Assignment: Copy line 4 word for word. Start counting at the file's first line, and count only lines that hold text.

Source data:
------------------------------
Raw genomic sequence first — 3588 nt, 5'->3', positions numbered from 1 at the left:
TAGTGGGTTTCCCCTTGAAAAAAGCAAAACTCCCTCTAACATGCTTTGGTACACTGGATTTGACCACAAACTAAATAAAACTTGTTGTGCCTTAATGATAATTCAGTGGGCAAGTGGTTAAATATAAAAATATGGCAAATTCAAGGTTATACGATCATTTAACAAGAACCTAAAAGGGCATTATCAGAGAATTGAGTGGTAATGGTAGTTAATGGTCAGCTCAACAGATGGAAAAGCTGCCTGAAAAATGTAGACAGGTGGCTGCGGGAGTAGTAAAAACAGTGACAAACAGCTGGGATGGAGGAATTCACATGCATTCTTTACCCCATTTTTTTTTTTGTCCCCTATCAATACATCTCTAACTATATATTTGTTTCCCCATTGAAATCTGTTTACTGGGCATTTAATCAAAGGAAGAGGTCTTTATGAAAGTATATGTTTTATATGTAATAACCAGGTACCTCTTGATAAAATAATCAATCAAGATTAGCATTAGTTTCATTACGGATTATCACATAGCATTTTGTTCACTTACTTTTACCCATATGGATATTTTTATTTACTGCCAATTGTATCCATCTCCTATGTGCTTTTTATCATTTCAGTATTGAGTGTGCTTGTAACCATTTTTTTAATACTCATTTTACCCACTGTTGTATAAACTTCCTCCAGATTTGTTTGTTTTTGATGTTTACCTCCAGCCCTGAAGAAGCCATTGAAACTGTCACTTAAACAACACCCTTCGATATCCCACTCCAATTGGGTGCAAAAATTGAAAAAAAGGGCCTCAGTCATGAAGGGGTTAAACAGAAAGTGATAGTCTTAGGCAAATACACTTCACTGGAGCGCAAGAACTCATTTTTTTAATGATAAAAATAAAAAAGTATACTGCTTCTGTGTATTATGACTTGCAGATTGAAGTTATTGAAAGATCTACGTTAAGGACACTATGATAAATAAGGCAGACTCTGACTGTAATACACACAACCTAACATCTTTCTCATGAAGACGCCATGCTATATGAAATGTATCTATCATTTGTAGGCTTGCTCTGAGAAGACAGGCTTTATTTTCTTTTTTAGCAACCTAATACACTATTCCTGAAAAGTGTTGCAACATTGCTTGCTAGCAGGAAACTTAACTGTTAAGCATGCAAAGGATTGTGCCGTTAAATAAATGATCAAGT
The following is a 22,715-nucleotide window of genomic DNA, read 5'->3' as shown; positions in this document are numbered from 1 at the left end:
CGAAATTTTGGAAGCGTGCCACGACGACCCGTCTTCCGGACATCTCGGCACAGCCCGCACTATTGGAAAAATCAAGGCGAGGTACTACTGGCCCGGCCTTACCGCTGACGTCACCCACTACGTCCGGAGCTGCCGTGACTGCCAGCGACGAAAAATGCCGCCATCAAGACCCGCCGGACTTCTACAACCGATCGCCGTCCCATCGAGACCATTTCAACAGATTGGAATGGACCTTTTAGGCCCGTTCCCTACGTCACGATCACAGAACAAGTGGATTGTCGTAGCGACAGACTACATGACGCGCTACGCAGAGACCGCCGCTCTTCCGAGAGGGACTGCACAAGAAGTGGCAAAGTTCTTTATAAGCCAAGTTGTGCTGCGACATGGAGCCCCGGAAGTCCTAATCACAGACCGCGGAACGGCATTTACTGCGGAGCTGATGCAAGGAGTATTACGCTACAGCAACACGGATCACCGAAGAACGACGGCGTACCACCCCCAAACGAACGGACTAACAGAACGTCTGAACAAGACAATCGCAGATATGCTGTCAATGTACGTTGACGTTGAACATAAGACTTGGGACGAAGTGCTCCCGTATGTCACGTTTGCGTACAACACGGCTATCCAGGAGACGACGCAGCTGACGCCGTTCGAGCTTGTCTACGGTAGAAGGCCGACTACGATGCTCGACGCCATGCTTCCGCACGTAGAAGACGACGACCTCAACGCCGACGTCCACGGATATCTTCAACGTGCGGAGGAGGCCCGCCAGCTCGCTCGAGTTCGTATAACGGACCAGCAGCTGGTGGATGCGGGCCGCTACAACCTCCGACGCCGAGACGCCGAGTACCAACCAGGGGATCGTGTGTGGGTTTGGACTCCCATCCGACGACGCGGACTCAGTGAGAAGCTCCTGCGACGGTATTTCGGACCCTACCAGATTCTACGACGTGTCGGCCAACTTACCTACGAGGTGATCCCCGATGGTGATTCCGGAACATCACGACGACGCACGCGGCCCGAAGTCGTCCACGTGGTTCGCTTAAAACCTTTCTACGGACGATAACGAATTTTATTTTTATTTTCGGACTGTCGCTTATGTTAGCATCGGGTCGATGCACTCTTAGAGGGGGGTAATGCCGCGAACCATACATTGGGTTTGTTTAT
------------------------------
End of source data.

CGAAATTTTGGAAGCGTGCCACGACGACCCGTCTTCCGGACATCTCGGCACAGCCCGCACTATTGGAAAAATCAAGGCGAGGTACTACTGGCCCGGCCTTACCGCTGACGTCACCCACTACGTCCGGAGCTGCCGTGACTGCCAGCGACGAAAAATGCCGCCATCAAGACCCGCCGGACTTCTACAACCGATCGCCGTCCCATCGAGACCATTTCAACAGATTGGAATGGACCTTTTAGGCCCGTTCCCTACGTCACGATCACAGAACAAGTGGATTGTCGTAGCGACAGACTACATGACGCGCTACGCAGAGACCGCCGCTCTTCCGAGAGGGACTGCACAAGAAGTGGCAAAGTTCTTTATAAGCCAAGTTGTGCTGCGACATGGAGCCCCGGAAGTCCTAATCACAGACCGCGGAACGGCATTTACTGCGGAGCTGATGCAAGGAGTATTACGCTACAGCAACACGGATCACCGAAGAACGACGGCGTACCACCCCCAAACGAACGGACTAACAGAACGTCTGAACAAGACAATCGCAGATATGCTGTCAATGTACGTTGACGTTGAACATAAGACTTGGGACGAAGTGCTCCCGTATGTCACGTTTGCGTACAACACGGCTATCCAGGAGACGACGCAGCTGACGCCGTTCGAGCTTGTCTACGGTAGAAGGCCGACTACGATGCTCGACGCCATGCTTCCGCACGTAGAAGACGACGACCTCAACGCCGACGTCCACGGATATCTTCAACGTGCGGAGGAGGCCCGCCAGCTCGCTCGAGTTCGTATAACGGACCAGCAGCTGGTGGATGCGGGCCGCTACAACCTCCGACGCCGAGACGCCGAGTACCAACCAGGGGATCGTGTGTGGGTTTGGACTCCCATCCGACGACGCGGACTCAGTGAGAAGCTCCTGCGACGGTATTTCGGACCCTACCAGATTCTACGACGTGTCGGCCAACTTACCTACGAGGTGATCCCCGATGGTGATTCCGGAACATCACGACGACGCACGCGGCCCGAAGTCGTCCACGTGGTTCGCTTAAAACCTTTCTACGGACGATAACGAATTTTATTTTTATTTTCGGACTGTCGCTTATGTTAGCATCGGGTCGATGCACTCTTAGAGGGGGGTAATGCCGCGAACCATACATTGGGTTTGTTTAT